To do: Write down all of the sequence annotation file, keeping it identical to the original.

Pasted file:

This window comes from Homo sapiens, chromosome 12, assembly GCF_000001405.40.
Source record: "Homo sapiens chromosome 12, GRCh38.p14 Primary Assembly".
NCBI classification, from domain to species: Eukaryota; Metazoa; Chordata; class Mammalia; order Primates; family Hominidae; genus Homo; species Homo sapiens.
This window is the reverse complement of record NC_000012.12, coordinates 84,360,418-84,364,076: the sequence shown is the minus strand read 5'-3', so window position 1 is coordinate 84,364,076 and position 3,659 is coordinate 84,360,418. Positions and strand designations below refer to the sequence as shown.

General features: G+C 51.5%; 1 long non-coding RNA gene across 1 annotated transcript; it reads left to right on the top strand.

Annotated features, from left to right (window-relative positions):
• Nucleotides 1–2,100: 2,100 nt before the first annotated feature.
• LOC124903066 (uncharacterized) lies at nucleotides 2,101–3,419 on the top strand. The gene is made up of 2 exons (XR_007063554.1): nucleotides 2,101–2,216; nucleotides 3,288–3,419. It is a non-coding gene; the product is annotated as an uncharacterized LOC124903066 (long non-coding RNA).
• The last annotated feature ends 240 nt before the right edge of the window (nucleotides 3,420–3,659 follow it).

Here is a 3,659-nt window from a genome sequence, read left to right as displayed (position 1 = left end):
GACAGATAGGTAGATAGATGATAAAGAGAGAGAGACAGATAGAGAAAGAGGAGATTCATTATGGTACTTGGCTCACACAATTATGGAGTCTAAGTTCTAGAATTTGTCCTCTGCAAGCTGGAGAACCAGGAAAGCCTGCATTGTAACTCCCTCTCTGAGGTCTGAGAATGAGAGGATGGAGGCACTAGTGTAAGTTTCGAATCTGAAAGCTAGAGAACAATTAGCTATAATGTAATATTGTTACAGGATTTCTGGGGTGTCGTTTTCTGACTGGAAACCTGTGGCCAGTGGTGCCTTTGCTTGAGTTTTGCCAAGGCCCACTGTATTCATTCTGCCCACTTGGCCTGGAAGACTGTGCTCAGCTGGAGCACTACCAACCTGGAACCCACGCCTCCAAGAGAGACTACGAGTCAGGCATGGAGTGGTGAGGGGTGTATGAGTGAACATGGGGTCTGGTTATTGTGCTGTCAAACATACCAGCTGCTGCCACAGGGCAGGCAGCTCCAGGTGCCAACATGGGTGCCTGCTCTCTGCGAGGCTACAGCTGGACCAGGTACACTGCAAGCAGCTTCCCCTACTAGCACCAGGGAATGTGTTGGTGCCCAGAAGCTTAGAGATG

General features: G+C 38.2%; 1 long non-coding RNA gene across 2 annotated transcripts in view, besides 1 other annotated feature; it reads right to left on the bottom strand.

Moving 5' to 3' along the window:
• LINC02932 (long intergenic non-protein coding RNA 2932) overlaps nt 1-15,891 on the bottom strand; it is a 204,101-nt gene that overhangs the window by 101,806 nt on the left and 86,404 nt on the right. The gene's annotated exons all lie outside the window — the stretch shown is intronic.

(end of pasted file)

This window comes from Homo sapiens, chromosome 12, assembly GCF_000001405.40.
Source record: "Homo sapiens chromosome 12, GRCh38.p14 Primary Assembly".
NCBI classification, from domain to species: Eukaryota; Metazoa; Chordata; class Mammalia; order Primates; family Hominidae; genus Homo; species Homo sapiens.
This window is the reverse complement of record NC_000012.12, coordinates 84,360,418-84,364,076: the sequence shown is the minus strand read 5'-3', so window position 1 is coordinate 84,364,076 and position 3,659 is coordinate 84,360,418. Positions and strand designations below refer to the sequence as shown.

General features: G+C 51.5%; 1 long non-coding RNA gene across 1 annotated transcript; it reads left to right on the top strand.

Annotated features, from left to right (window-relative positions):
• Nucleotides 1–2,100: 2,100 nt before the first annotated feature.
• LOC124903066 (uncharacterized) lies at nucleotides 2,101–3,419 on the top strand. The gene is made up of 2 exons (XR_007063554.1): nucleotides 2,101–2,216; nucleotides 3,288–3,419. It is a non-coding gene; the product is annotated as an uncharacterized LOC124903066 (long non-coding RNA).
• The last annotated feature ends 240 nt before the right edge of the window (nucleotides 3,420–3,659 follow it).

Here is a 3,659-nt window from a genome sequence, read left to right as displayed (position 1 = left end):
GACAGATAGGTAGATAGATGATAAAGAGAGAGAGACAGATAGAGAAAGAGGAGATTCATTATGGTACTTGGCTCACACAATTATGGAGTCTAAGTTCTAGAATTTGTCCTCTGCAAGCTGGAGAACCAGGAAAGCCTGCATTGTAACTCCCTCTCTGAGGTCTGAGAATGAGAGGATGGAGGCACTAGTGTAAGTTTCGAATCTGAAAGCTAGAGAACAATTAGCTATAATGTAATATTGTTACAGGATTTCTGGGGTGTCGTTTTCTGACTGGAAACCTGTGGCCAGTGGTGCCTTTGCTTGAGTTTTGCCAAGGCCCACTGTATTCATTCTGCCCACTTGGCCTGGAAGACTGTGCTCAGCTGGAGCACTACCAACCTGGAACCCACGCCTCCAAGAGAGACTACGAGTCAGGCATGGAGTGGTGAGGGGTGTATGAGTGAACATGGGGTCTGGTTATTGTGCTGTCAAACATACCAGCTGCTGCCACAGGGCAGGCAGCTCCAGGTGCCAACATGGGTGCCTGCTCTCTGCGAGGCTACAGCTGGACCAGGTACACTGCAAGCAGCTTCCCCTACTAGCACCAGGGAATGTGTTGGTGCCCAGAAGCTTAGAGATG

General features: G+C 38.2%; 1 long non-coding RNA gene across 2 annotated transcripts in view, besides 1 other annotated feature; it reads right to left on the bottom strand.

Moving 5' to 3' along the window:
• LINC02932 (long intergenic non-protein coding RNA 2932) overlaps nt 1-15,891 on the bottom strand; it is a 204,101-nt gene that overhangs the window by 101,806 nt on the left and 86,404 nt on the right. The gene's annotated exons all lie outside the window — the stretch shown is intronic.